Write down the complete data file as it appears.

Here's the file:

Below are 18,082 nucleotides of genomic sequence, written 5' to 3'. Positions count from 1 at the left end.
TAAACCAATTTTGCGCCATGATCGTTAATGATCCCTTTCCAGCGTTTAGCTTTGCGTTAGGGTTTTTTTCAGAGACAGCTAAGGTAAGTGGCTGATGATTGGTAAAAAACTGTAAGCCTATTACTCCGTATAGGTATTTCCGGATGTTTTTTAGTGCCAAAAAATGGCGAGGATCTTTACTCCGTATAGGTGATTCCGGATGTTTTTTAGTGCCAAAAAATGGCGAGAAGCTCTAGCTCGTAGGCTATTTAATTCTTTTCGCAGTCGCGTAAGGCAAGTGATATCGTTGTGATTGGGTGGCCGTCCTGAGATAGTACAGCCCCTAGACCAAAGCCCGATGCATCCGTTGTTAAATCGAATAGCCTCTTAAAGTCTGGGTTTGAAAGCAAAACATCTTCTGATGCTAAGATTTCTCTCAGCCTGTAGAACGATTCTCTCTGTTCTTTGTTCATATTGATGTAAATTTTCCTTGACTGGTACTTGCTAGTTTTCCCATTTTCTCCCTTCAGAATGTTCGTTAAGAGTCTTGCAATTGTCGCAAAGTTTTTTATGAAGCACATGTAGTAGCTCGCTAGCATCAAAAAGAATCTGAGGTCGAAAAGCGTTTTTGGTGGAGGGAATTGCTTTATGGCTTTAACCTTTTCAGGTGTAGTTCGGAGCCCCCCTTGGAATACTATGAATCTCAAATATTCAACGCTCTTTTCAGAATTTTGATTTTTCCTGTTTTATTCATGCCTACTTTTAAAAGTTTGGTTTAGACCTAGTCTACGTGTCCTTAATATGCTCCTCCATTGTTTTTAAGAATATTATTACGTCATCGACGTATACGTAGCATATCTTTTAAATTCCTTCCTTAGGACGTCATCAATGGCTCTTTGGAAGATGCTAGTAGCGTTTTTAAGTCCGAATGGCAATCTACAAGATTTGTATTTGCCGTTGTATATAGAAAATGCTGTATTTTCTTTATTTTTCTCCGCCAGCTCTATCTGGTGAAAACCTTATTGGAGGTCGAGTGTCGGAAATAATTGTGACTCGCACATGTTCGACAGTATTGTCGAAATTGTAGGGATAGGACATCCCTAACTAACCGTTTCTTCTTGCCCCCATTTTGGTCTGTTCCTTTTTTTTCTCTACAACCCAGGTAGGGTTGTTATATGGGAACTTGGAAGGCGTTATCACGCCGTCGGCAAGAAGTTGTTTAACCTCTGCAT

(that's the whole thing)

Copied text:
Below are 18,082 nucleotides of genomic sequence, written 5' to 3'. Positions count from 1 at the left end.
TAAACCAATTTTGCGCCATGATCGTTAATGATCCCTTTCCAGCGTTTAGCTTTGCGTTAGGGTTTTTTTCAGAGACAGCTAAGGTAAGTGGCTGATGATTGGTAAAAAACTGTAAGCCTATTACTCCGTATAGGTATTTCCGGATGTTTTTTAGTGCCAAAAAATGGCGAGGATCTTTACTCCGTATAGGTGATTCCGGATGTTTTTTAGTGCCAAAAAATGGCGAGAAGCTCTAGCTCGTAGGCTATTTAATTCTTTTCGCAGTCGCGTAAGGCAAGTGATATCGTTGTGATTGGGTGGCCGTCCTGAGATAGTACAGCCCCTAGACCAAAGCCCGATGCATCCGTTGTTAAATCGAATAGCCTCTTAAAGTCTGGGTTTGAAAGCAAAACATCTTCTGATGCTAAGATTTCTCTCAGCCTGTAGAACGATTCTCTCTGTTCTTTGTTCATATTGATGTAAATTTTCCTTGACTGGTACTTGCTAGTTTTCCCATTTTCTCCCTTCAGAATGTTCGTTAAGAGTCTTGCAATTGTCGCAAAGTTTTTTATGAAGCACATGTAGTAGCTCGCTAGCATCAAAAAGAATCTGAGGTCGAAAAGCGTTTTTGGTGGAGGGAATTGCTTTATGGCTTTAACCTTTTCAGGTGTAGTTCGGAGCCCCCCTTGGAATACTATGAATCTCAAATATTCAACGCTCTTTTCAGAATTTTGATTTTTCCTGTTTTATTCATGCCTACTTTTAAAAGTTTGGTTTAGACCTAGTCTACGTGTCCTTAATATGCTCCTCCATTGTTTTTAAGAATATTATTACGTCATCGACGTATACGTAGCATATCTTTTAAATTCCTTCCTTAGGACGTCATCAATGGCTCTTTGGAAGATGCTAGTAGCGTTTTTAAGTCCGAATGGCAATCTACAAGATTTGTATTTGCCGTTGTATATAGAAAATGCTGTATTTTCTTTATTTTTCTCCGCCAGCTCTATCTGGTGAAAACCTTATTGGAGGTCGAGTGTCGGAAATAATTGTGACTCGCACATGTTCGACAGTATTGTCGAAATTGTAGGGATAGGACATCCCTAACTAACCGTTTCTTCTTGCCCCCATTTTGGTCTGTTCCTTTTTTTTCTCTACAACCCAGGTAGGGTTGTTATATGGGAACTTGGAAGGCGTTATCACGCCGTCGGCAAGAAGTTGTTTAACCTCTGCAT